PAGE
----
Printing human body parts was once limited to science fiction. Now, thanks to companies such as Cellink, the technology has become a reality. The Swedish company is already able to print life-size human ears and noses, and is currently working on growing cartilage and skin cells for testing drugs in clinical trials.

Bioprinting works by using bio-ink, a liquid made from cellulose and alginate that can be mixed with human cells and then 3D printed. Unfortunately, printing human tissue can come at a hefty price. Bio-inks can cost between $9 and $299 for a few milliliters, and bioprinters cost between $10,000 and $39,000 each. The hefty price limits customers to academic institutions and pharmaceutical firms, who hope to use bioprinted human tissues in research and product testing, potentially reducing the need for live animal models.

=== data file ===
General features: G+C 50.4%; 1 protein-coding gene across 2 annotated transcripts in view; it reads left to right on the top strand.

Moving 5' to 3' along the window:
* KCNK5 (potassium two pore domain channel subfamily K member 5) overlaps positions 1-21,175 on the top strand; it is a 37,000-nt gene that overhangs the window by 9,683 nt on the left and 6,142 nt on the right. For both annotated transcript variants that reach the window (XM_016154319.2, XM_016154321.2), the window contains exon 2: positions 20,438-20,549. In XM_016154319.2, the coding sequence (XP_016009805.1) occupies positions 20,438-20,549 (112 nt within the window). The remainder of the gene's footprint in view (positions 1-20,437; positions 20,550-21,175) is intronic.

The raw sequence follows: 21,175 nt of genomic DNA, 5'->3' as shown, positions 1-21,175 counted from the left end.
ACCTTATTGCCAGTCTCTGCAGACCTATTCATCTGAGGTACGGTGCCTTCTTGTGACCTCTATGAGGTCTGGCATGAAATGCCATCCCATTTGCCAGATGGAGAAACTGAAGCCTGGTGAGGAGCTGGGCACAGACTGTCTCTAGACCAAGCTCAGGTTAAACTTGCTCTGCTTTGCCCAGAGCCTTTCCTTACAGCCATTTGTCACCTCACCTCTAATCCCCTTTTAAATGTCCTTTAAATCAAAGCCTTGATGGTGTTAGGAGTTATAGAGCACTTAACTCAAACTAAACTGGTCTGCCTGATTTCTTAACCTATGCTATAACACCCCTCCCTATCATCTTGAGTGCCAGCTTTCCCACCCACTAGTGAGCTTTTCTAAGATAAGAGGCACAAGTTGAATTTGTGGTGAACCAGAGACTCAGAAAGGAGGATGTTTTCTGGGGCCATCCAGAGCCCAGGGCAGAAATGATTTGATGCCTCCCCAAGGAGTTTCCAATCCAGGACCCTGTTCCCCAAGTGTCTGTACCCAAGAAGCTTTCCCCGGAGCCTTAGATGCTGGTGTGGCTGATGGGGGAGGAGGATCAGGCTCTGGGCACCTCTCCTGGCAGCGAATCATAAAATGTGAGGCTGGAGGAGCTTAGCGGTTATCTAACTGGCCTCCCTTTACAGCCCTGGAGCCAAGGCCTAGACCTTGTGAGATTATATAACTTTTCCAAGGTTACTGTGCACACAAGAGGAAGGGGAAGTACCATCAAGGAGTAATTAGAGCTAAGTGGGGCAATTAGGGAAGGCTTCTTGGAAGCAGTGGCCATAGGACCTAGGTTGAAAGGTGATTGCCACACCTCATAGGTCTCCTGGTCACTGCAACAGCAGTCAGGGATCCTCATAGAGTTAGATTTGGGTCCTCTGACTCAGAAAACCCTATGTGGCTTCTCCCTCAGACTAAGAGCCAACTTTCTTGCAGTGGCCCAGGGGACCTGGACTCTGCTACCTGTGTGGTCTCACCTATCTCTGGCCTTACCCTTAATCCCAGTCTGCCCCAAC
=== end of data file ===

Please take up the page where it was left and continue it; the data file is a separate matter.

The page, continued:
The field of bioprinting is likely to continue growing. As technology becomes more sophisticated, bioprinting firms hope to be able to print human organs and skin for organ transportation and wound healing. Once the technology is sufficiently advanced, the question will inevitably change from whether we can print human organs to whether we should.


By Allie Hexley

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